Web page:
Louise you have called us into a discussion to talk about what is extremely critical to our world. Let us just all be clear that there are certain things we should never get used to. The abnormal should never become normal. Not having food is abnormal.
In the world today, the number of hungry people has increased from 777 million in 2015 to 815 million people in 2016. In the case of Africa, climate change will add an additional 38 million people that are hungry by 2050, according to the International Food Policy Research Institute. Let’s also be clear, we are not yet winning the war against global hunger and malnutrition.
We have a moral responsibility to tackle this problem. It’s one that we can collectively address. In the case of Africa, there is absolutely no reason for food insecurity on the continent.
Africa has 65 percent of all uncultivated arable land in the world to feed 9 billion people by 2050.
Therefore, what Africa does with agriculture will determine the future of food in the world. The greatest agenda we have is how to unlock Africa’s agricultural potential. As my late mentor, Dr. Norman Borlaug used to say, “you cannot eat potential.’
Let’s talk about the opportunities in agriculture.
First and foremost is the size of food and agribusiness in Africa, which will be a one trillion-dollar industry by 2030. Quite naturally, this is a money-making sector to help not only to feed Africa, but also to create an enormous amount of wealth for Africa. The irony is that Africa is spending US$35 billion on food imports each year, which if nothing is done will rise to 110 billion dollars by 2020.
Just think of the Savannas of Africa. There are 400 million hectares of Savannah, of which only 10% is cultivated. That is, a mere 40 million hectares.
If Africa can get the right tech to raise productivity, transform its savannahs, turn agriculture into a business and address the issue of nutrition – Africa can feed itself in 10 years and contribute to feeding the world in the years to come.
What is the African Development Bank doing to unlock that potential?
- The Bank has launched the Feed Africa strategy, investing US$24 billion in agriculture over the next 10 years. Our focus is scaling up technology to reach millions of farmers.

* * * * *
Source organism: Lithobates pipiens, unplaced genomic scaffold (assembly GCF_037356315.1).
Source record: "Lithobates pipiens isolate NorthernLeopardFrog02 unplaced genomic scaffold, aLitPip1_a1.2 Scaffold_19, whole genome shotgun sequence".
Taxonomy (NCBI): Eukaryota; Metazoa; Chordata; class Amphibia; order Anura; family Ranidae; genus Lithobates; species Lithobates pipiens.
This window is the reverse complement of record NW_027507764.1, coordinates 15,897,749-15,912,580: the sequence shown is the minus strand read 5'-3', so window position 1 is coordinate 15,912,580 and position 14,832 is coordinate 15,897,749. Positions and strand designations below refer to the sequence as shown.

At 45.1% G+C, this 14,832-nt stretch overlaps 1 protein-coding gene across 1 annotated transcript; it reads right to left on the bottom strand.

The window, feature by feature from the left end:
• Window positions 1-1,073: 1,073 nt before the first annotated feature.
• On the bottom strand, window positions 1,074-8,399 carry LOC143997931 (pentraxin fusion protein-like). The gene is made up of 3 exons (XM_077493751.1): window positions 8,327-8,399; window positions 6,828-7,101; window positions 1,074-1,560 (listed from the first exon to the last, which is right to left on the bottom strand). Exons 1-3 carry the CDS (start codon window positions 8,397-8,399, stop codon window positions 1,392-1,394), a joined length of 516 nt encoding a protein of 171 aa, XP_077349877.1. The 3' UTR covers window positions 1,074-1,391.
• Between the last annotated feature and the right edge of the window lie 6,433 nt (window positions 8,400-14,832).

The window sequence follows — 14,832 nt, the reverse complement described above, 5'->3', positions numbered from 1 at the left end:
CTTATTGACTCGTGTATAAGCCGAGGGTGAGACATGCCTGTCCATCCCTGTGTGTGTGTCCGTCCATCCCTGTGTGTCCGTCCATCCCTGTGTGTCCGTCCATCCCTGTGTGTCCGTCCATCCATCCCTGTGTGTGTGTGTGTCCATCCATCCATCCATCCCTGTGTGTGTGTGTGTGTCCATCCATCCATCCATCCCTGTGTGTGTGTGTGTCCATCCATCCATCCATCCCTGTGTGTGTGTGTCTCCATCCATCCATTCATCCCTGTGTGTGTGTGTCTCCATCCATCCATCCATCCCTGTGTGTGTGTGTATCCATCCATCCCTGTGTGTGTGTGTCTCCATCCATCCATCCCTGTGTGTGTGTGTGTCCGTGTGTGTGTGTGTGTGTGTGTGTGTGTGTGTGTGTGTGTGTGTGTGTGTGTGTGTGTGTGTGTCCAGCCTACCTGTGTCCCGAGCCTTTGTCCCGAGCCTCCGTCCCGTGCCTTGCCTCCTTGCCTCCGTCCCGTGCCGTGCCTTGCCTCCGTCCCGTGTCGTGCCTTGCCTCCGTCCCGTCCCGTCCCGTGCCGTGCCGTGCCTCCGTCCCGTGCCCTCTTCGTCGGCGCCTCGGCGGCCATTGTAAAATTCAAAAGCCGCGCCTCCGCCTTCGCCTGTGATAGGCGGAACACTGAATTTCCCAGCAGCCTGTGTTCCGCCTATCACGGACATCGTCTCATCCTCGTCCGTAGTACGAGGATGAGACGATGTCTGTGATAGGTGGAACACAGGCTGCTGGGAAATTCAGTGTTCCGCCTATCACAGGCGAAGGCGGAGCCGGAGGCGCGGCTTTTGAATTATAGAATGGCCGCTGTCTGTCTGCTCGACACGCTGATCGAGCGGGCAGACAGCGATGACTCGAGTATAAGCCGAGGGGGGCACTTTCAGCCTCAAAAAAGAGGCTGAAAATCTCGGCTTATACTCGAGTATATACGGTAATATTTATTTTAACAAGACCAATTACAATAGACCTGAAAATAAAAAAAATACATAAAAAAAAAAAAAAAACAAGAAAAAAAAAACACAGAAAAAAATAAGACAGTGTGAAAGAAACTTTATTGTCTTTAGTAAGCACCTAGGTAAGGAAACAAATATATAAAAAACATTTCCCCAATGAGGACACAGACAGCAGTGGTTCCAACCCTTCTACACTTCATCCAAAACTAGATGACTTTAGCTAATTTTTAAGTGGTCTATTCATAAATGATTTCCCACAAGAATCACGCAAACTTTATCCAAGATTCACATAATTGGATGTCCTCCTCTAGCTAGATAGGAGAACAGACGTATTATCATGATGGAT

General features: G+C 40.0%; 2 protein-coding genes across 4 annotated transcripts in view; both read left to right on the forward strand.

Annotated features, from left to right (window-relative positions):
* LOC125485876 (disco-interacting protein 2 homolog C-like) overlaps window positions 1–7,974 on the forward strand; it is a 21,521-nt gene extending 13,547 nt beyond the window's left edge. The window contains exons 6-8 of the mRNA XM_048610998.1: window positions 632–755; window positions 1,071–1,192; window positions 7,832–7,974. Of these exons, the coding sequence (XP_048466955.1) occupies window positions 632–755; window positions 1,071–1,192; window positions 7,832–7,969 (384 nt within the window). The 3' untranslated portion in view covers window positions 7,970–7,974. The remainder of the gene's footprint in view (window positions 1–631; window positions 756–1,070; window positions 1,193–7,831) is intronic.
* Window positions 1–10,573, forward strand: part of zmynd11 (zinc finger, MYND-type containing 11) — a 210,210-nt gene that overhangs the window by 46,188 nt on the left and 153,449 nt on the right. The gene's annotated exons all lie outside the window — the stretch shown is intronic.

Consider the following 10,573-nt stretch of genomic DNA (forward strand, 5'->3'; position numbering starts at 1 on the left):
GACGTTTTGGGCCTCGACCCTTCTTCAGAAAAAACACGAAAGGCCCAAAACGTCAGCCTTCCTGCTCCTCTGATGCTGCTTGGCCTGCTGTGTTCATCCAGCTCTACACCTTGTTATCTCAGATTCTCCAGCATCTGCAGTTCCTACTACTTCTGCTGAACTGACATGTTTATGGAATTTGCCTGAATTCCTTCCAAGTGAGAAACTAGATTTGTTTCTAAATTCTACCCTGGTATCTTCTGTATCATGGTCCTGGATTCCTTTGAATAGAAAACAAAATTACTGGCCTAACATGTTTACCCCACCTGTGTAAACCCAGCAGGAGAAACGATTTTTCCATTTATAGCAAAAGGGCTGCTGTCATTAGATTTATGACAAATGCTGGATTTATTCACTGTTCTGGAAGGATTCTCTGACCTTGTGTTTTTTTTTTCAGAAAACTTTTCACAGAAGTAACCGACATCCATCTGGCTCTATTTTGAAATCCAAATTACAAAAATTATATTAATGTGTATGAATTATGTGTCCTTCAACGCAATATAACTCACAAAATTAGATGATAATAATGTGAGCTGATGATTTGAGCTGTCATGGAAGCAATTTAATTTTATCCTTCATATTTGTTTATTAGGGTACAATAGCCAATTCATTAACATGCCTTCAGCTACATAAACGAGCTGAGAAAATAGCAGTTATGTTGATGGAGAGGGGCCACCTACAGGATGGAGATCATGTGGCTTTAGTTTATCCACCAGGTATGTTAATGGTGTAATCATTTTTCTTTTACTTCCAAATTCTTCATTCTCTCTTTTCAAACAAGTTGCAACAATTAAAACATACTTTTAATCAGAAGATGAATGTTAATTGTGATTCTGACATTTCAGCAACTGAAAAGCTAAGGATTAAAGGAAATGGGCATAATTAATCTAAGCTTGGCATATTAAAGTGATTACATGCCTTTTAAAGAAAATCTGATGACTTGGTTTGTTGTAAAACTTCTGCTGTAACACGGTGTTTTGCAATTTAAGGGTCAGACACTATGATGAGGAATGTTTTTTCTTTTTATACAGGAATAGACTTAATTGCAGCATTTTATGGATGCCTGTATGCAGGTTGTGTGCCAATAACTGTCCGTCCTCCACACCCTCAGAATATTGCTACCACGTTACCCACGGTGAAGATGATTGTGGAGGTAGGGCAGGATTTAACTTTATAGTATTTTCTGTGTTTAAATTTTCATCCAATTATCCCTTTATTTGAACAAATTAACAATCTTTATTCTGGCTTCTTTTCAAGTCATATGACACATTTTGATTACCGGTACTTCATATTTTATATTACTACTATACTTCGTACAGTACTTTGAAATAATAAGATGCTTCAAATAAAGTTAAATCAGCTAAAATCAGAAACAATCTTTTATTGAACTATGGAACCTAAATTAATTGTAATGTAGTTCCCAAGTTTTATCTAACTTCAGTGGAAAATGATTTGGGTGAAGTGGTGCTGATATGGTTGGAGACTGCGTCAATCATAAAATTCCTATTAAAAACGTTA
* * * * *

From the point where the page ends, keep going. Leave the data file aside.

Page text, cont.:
- As part of this plan, the Bank is building and developing agricultural value chains that will allow Africa to process and add value to everything it produces.
- Third, we support the production, distribution and availability of nutritious food to address malnutrition and stunting and finally,
- Turn agriculture into a wealth creating sector and not one for managing poverty.
Key programs we have rolled out.
- Technologies for African Agricultural Transformation (TAAT). This is a billion-dollar initiative the Bank is working on with several partners, including the Bill and Melinda Gates Foundation, the Consultative Group on International Agricultural Research (CGIR), the private sector, the International Fund for Agricultural Development (IFAD) and the Alliance for a Green Revolution in Africa (AGRA). TAAT is focused on making sure that existing technologies that can transform agriculture are taken off the shelves; We seek to impact 40 million farmers with different commodities. TAAT is about technology without borders, and we have rolled out the program in 15 countries.
- The second key program is Enable Youth. This is an innovative strategy for getting younger people interested in agriculture. Better still, investing in a new generation of young commercial farmers, agribusiness entrepreneurs to make agriculture cool and attractive and we are investing a US300 million in 5 countries.
- The third area of our investment is the African Leaders for Nutrition program, which is endorsed by African Union with a goal of developing an African nutrition index to rate and rank countries in terms of their progress on nutrition. The point here is to have political accountability on nutrition, because we know the solution to it and we want it to be scaled up. And to eliminate the scourge that has afflicted 54 million children today.
- I would like to say something about the savannahs. We have launched an initiative to transform Africa’s savannahs using the best technology available and we have started in five countries already including 10,000 ha in northern Ghana.
- And finally, we are investing in the idea of Staple Crop Processing Zones that will impact rural economies, enabling investments in infrastructure like power, water, and roads that will support private agribusiness and agro allied industries to be located in and around the rural areas. This will add value to agricultural products and turn rural economies from zones of economic misery to zones of economic posterity via agricultural industrialization.
- In conclusion, I believe these initiatives will help us significantly raise agricultural productivity and change the perspective on agriculture. They will get young people into agriculture, help to focus on the cultivation of nutritious foods and structurally transform agriculture into a dominant sector for food and nutrition security. The productive base of African economies will also be diversified even as they become competitive in the global markets through value addition to everything that they produce.
- At the end of the day, it is all about having partners on board, and involving stakeholders in the private sector, the CGIR, national governments, civil society, universities and research institutions, financial institutions, multilateral and bilateral donors.
I just want to say that what the Bank does is in alignment with the development policy of the Netherlands. I am delighted to be here in the Netherlands with a great partner in agriculture.
We will build a bigger alliance to ensure zero hunger in Africa.
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